To make a Giclée print, work is used in digital format (or, failing that, it can be digitized), opening up a whole world of new creative possibilities for the artist, with better features and at lower prices.

But not all Giclée prints that are carried out are the same, there is a wide range of qualities depending on the paper chosen, the inks used, the machinery available and especially the technical knowledge of the publisher.

That is why this new reproduction system has begun to be standardized by material suppliers such as Epson, which has created the Digigraphie seal in order to demand high and regularly controlled quality levels.

UMFotografía has been recognized for its Giclée prints as the first and only publisher authorized by Epson Spain with the Digigraphie seal within the national framework.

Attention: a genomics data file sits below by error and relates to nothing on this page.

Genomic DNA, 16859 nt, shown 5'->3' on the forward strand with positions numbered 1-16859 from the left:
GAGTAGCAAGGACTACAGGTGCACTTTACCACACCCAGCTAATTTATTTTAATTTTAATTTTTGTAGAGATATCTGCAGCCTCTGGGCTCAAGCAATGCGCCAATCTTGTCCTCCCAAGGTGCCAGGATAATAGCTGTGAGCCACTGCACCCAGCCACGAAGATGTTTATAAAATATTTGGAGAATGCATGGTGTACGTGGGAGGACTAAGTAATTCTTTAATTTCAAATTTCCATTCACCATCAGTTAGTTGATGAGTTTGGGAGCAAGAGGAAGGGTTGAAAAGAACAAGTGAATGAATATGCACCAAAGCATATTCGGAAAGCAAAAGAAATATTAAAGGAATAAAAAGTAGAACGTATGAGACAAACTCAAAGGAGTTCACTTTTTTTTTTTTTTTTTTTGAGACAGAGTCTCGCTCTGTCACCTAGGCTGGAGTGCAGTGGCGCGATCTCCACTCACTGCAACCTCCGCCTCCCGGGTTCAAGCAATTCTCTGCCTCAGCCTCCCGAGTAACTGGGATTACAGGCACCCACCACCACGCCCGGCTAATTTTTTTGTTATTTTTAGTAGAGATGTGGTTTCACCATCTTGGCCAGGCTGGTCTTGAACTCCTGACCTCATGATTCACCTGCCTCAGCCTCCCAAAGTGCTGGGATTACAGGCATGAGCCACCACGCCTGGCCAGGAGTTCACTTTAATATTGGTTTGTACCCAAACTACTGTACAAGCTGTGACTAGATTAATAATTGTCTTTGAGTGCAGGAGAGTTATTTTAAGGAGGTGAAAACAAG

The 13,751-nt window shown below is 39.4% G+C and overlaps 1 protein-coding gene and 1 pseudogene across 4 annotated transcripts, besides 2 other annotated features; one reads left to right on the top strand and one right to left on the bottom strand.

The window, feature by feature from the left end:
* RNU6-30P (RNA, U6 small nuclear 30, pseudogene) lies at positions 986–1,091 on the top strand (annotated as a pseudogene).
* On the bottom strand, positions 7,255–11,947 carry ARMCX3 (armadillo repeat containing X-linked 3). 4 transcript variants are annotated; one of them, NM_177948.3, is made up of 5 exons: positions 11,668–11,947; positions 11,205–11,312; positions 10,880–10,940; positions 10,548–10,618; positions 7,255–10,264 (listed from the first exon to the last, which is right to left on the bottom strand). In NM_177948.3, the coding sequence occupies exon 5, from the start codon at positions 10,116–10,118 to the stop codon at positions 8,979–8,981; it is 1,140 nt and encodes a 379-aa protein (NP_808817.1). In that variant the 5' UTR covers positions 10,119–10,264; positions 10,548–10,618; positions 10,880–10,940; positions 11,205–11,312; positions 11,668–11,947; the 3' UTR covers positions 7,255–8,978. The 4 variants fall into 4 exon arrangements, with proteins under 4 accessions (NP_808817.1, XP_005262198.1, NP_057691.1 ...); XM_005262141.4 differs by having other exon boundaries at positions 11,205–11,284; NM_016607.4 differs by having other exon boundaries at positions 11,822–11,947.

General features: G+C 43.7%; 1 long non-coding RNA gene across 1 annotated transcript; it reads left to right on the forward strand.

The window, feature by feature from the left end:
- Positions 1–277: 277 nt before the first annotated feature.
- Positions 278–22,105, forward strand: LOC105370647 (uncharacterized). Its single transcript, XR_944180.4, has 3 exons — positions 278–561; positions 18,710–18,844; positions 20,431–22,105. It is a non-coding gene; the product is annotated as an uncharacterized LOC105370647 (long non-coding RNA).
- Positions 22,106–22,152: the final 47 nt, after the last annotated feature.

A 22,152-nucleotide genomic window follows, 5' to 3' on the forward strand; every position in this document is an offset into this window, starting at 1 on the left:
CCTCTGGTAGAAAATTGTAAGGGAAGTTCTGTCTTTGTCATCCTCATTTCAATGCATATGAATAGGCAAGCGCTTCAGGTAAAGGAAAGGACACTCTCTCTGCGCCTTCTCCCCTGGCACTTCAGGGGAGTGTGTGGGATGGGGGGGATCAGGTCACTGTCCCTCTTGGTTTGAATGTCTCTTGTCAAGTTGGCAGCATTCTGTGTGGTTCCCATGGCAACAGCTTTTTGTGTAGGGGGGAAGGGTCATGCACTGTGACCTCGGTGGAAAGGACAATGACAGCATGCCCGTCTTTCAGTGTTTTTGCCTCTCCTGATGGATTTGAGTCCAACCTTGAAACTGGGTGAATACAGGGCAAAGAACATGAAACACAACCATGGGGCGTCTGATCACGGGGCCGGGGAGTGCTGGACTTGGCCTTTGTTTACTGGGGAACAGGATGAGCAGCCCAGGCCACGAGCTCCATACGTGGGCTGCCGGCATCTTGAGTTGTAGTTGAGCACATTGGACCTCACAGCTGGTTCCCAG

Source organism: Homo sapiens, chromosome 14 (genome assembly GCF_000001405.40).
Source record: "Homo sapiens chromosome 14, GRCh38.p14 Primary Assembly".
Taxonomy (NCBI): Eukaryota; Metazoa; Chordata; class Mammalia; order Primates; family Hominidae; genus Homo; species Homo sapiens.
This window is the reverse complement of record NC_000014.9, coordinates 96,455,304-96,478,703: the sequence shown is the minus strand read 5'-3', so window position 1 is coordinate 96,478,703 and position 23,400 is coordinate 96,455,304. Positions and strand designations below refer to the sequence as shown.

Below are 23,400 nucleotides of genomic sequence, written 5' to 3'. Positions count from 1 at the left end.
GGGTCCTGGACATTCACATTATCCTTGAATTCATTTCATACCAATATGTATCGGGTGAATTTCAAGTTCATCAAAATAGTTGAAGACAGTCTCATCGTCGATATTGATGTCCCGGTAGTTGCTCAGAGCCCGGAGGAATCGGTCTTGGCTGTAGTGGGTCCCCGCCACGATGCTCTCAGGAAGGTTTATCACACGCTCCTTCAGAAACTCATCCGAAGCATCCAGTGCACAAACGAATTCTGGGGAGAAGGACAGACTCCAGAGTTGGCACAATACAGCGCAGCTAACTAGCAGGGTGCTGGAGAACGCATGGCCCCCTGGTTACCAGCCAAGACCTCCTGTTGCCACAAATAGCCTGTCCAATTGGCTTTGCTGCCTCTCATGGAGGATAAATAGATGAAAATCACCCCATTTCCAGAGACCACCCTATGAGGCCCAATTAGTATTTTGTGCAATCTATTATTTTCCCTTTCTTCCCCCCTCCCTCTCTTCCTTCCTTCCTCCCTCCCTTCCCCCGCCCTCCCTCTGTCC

As a photographer I have found that many of the images I create end up staying online or on my computer, never getting printed. Although there is nothing wrong with this, there is something special about being able to enjoy a piece printed and mounted on a wall. Whether you want to print your works to enjoy on your own or you want to sell them, this guide to the Giclée printing process will help you get started.

Giclée is a term for fine art digital prints made on inkjet printers, usually referring to high-quality prints. The term was coined by American printer manufacturer Jack Duganne in 1991 and describes the way ink is applied to paper during the printing process. The French term literally translates to “squirt,” and in certain contexts it can have a sexual connotation. Having made this clear, you may (or may not) want to refer to this type of printing by another name, such as digital or inkjet printing. If you make your prints on durable paper, you can call them prints on durable paper.